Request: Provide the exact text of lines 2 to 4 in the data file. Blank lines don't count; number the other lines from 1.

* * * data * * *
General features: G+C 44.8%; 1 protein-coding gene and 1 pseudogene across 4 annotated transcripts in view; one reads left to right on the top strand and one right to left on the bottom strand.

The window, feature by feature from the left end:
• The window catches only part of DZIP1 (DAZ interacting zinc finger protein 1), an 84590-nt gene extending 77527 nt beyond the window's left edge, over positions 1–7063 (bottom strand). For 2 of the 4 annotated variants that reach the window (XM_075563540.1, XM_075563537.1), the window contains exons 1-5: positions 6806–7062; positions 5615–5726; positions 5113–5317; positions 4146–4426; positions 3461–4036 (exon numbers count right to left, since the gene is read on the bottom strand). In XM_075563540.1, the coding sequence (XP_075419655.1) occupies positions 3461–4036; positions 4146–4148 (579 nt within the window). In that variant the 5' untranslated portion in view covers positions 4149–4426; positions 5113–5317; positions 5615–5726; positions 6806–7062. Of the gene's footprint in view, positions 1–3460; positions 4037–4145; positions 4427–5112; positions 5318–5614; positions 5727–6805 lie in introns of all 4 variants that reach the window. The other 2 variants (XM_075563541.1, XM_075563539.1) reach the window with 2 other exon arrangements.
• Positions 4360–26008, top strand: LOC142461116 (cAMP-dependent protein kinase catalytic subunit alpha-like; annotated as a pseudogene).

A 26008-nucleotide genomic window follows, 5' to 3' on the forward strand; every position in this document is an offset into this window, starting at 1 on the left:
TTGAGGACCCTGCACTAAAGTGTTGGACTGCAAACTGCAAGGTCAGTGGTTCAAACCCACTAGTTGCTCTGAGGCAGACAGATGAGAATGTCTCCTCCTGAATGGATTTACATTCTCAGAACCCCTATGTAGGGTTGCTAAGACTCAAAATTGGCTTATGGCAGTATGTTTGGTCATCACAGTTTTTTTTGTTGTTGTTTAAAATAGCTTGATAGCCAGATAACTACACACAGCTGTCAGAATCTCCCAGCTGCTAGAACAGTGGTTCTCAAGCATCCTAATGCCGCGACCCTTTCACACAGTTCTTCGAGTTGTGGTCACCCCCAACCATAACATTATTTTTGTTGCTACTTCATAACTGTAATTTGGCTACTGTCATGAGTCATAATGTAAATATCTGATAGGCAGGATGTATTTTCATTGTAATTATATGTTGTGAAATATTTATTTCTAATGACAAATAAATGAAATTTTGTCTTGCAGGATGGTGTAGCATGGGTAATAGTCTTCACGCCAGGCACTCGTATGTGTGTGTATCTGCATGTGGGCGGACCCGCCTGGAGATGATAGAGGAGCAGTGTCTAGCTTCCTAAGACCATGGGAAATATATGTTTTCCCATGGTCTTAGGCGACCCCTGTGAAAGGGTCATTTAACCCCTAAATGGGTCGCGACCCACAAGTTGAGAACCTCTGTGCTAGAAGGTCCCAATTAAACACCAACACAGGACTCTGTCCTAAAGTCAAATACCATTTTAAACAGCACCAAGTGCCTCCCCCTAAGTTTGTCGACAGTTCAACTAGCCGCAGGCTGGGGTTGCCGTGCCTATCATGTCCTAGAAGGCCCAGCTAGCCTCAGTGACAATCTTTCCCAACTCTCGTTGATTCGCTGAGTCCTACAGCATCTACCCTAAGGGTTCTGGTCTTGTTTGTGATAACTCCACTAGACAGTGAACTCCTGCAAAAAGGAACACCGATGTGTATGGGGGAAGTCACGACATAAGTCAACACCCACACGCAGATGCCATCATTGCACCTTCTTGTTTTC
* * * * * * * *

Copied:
The window, feature by feature from the left end:
• The window catches only part of DZIP1 (DAZ interacting zinc finger protein 1), an 84590-nt gene extending 77527 nt beyond the window's left edge, over positions 1–7063 (bottom strand). For 2 of the 4 annotated variants that reach the window (XM_075563540.1, XM_075563537.1), the window contains exons 1-5: positions 6806–7062; positions 5615–5726; positions 5113–5317; positions 4146–4426; positions 3461–4036 (exon numbers count right to left, since the gene is read on the bottom strand). In XM_075563540.1, the coding sequence (XP_075419655.1) occupies positions 3461–4036; positions 4146–4148 (579 nt within the window). In that variant the 5' untranslated portion in view covers positions 4149–4426; positions 5113–5317; positions 5615–5726; positions 6806–7062. Of the gene's footprint in view, positions 1–3460; positions 4037–4145; positions 4427–5112; positions 5318–5614; positions 5727–6805 lie in introns of all 4 variants that reach the window. The other 2 variants (XM_075563541.1, XM_075563539.1) reach the window with 2 other exon arrangements.
• Positions 4360–26008, top strand: LOC142461116 (cAMP-dependent protein kinase catalytic subunit alpha-like; annotated as a pseudogene).